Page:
Putting Up a Stink

Glendale Residents Slam DSNY Organic Recycling

Glendale residents were up in arms with the Department of Sanitation’s (DSNY) pilot program to collect organic waste for composting, which was discussed at the Glendale Property Owners Association (GPOA) meeting last Thursday, June 5, at St. Pancras Pfeifer Hall.

Lisa Brunie-McDermott, a public information specialist for DSNY,was at last Thursday’s meeting to explain the program and answer questions from attendees.

GPOA President Brian Dooley, who said he has been composting upstate for years, claimed the program would save the city money on garbage transportation, which cost taxpayers $85 million in 2013.

McDermott explained that onethird of household waste is food scraps; the rest of the trash consists of recyclables and un-recyclable garbage.

Under the voluntary pilot program, participants are asked to separate their organic waste, such as coffee grounds, fruit and vegetable scraps and egg shells, into brown bins provided by the city. It is advised that the bins are lined with compostable bags and if not, that they are washed out regularly.

The organic waste is then transferred to one of several regional composting facilities based in Staten Island, Upstate, and one on Rikers Island, explained McDermott.

Residents had many concerns about the logistics of this program though.

To start, they feared they would be ticketed for improper separation, and storing the organic waste on the sidewalk that could be an open invitation for rats, raccoons, and roaches, especially those bordering cemeteries and parks. The Sanitation Department claims the cans are impervious to vermin or other creatures.

Others complained that the waste would be cooking on the sidewalk for over two weeks due to the holiday pick-up schedule.

Also, each bin has a bar code on it, which residents argued was for ticketing and tracking.

Finally, some residents didn’t want to worry about more to separate, believing it puts a crimp in the weekly routine of garbage and recycling day, adding one more smelly thing to do.

One woman who lives on 79th Street, who wished to remain anonymous, was outraged at the thought of having to clean out a small bin in her kitchen holding organic waste, let alone having the bin in her kitchen at all.

In addition, at 80 years old, she wasn’t willing to walk back and forth from her apartment to a smelly barrel of rotting food scraps to empty the bin.

Besides that, she wasn’t sure where to get decomposable bags to line her bins with and said if the city provided her with those bags, she may be more apt to separate the waste.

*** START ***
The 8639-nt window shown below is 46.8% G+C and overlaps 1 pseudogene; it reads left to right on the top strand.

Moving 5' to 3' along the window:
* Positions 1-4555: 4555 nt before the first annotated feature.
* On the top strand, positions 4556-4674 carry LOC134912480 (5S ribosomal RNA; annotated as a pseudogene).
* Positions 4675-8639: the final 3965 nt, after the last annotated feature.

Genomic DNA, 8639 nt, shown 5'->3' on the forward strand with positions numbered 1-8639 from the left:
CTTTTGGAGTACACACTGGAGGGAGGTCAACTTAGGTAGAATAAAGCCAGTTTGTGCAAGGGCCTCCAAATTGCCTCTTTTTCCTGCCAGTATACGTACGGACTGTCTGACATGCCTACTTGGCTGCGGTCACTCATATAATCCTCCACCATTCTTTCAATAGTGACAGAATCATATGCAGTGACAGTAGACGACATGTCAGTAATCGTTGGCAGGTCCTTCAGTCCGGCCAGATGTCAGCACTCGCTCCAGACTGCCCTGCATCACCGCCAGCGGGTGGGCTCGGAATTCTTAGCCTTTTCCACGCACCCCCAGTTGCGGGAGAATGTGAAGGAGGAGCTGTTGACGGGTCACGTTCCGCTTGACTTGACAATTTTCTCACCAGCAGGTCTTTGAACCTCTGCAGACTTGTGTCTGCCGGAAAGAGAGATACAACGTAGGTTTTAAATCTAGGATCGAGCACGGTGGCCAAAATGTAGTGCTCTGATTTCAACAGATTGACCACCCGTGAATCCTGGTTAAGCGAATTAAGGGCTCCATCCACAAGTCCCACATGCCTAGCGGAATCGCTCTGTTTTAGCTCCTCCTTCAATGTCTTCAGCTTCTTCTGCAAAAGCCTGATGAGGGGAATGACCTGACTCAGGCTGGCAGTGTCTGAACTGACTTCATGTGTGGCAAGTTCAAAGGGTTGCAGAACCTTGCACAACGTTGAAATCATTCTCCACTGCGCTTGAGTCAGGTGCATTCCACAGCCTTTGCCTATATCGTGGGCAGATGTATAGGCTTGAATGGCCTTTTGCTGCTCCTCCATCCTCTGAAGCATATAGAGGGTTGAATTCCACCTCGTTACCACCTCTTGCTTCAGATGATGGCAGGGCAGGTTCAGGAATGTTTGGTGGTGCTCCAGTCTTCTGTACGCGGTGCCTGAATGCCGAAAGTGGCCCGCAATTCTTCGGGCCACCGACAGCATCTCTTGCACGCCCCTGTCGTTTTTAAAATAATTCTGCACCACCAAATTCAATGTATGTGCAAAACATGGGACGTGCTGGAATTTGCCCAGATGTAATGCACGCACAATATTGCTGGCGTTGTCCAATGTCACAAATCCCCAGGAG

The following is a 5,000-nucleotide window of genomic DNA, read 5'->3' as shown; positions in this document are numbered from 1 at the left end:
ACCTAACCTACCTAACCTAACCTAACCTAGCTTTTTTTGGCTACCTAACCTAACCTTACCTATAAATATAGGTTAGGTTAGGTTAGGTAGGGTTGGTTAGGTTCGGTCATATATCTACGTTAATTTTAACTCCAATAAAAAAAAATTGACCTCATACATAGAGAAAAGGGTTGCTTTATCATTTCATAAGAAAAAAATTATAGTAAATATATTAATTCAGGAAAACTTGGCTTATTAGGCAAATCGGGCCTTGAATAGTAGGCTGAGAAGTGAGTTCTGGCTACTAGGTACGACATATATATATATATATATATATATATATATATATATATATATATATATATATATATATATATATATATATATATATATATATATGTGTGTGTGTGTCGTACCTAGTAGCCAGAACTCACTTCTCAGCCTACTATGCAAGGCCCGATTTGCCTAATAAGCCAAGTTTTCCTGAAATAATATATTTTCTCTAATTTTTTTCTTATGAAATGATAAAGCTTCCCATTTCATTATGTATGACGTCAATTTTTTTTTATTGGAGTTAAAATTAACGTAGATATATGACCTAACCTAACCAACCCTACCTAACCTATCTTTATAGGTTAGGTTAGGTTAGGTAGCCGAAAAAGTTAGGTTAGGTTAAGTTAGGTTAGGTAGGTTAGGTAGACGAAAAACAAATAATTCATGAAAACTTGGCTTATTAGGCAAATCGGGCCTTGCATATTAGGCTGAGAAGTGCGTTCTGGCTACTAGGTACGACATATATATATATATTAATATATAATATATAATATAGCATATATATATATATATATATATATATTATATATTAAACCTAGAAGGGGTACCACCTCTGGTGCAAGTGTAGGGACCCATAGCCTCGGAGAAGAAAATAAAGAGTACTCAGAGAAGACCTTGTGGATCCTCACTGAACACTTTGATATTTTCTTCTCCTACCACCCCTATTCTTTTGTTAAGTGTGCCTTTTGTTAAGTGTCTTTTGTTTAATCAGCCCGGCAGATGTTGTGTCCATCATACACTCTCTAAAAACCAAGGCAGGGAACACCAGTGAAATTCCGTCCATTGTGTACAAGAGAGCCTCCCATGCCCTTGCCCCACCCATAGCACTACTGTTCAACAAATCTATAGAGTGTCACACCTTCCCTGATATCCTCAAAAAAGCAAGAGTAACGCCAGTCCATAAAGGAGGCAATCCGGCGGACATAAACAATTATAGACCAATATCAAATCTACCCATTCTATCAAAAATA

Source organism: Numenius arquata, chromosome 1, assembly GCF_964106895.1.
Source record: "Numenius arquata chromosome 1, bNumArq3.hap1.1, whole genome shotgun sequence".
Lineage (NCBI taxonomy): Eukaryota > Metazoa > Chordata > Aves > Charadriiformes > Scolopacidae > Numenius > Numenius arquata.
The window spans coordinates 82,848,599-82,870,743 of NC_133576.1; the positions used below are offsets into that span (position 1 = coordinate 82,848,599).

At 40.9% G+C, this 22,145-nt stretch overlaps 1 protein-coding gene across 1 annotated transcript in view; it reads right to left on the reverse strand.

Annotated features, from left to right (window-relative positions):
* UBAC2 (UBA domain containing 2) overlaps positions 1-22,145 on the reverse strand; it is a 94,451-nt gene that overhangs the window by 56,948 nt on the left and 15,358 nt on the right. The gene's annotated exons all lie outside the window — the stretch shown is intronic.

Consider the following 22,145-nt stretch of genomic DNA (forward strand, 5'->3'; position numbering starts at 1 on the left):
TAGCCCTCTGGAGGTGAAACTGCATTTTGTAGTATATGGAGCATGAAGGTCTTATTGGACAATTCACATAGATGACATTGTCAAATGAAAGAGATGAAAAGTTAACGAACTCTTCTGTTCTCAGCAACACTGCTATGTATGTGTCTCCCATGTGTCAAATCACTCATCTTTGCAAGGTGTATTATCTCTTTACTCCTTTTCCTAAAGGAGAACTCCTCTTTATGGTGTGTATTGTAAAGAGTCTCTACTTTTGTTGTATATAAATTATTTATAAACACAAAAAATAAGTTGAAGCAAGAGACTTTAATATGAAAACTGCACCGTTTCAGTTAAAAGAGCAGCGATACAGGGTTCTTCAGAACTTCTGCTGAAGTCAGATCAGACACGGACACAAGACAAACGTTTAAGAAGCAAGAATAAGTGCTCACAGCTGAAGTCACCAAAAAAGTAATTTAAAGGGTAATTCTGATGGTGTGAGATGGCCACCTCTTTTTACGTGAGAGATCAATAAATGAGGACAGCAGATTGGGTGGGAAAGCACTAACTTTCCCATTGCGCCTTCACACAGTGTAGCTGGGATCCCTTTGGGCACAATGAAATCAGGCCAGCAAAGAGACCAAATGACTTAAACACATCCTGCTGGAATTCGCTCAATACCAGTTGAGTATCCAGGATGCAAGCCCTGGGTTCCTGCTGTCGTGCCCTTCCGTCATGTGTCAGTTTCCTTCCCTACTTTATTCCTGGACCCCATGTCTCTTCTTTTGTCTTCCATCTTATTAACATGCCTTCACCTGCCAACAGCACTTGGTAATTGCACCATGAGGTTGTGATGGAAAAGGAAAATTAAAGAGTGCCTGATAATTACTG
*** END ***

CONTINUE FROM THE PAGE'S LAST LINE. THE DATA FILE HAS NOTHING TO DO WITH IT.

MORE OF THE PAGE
“I don’t see how it’s going to work,” said the 79th Street resident. “I’m not putting that in my kitchen.” She too is certain they will be ticketed at some point.

Despite heated debate, McDermott remained optimistic about the program.

As for attendees’ concerns, she reiterated throughout the night that “no fines are associated with the program,” as participation is voluntary.

She also made clear that pickups would not abide by the holiday or snow day calendar and would remain once a week.

As for the barcodes, they are not attached to an address, but rather to gauge participation.

McDermott urged residents to try it for a week, and if they didn’t like it to stop.

Earlier in the meeting, she said the program, when done successfully in New York, “will be changing the way he handle waste … changing the way the United States handles waste.”

GPOA Secretary Susan Petschauer expressed excitement for the program. She’s been composting upstate her whole life and said, “We need to do something with our garbage. I’ve been waiting a long time for this.”

The Community Board 5 office is getting involved and pressing local stores to carry the decomposable bags. Right now only three stores carry them: Natural Frontier, at 31-28 Ditmars Blvd in Astoria; Natural Market, at 72-56 Austin St. in Forest Hills; and Vitality and Health, at 46- 03 Broadway in Astoria.

According to a member of Board 5’s office, local supermarkets have been asked to carry the bags; local hardware stores, groceries, and pharmacies in the area will also be contacted.

Queens is the last borough to pick up the pilot program after organic waste collection bins were passed out to residents in Middle Village, Glendale and Maspeth.

Half the city schools, or 500-700 schools, are involved in the program as well as 100,000 houses and even sky-rise buildings in Manhattan are all involved in the pilot.

Other news

Project Manager Marguerite Manela spoke on behalf of the New York City Compost Project, a nonprofit organization created in 1993 by the DSNY gauged towards expanding interest in individual composting by providing educational opportunities for groups, individuals, and non-profits.

The organization offers workshops and classes on composting as well as a Master Composter Certificate Program and also runs a composting hotline. The organization is hosted by the Queens Botanical Garden and can be reached at 1-718-539-5296.

Alex Maureau, a liaison to Senator Joseph Addabbo, said the 50+ job fair was a great success, attracting more than 700 people and 25 vendors. Aregular job fair will be coming up sometime in September.

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The Glendale Property Owners Association will not meet in July and August; its next meeting is scheduled for Thursday, Sept. 4, at 7:30 p.m. at St. Pancras Pfeifer Hall, located at the corner of Myrtle Avenue and 68th Street.

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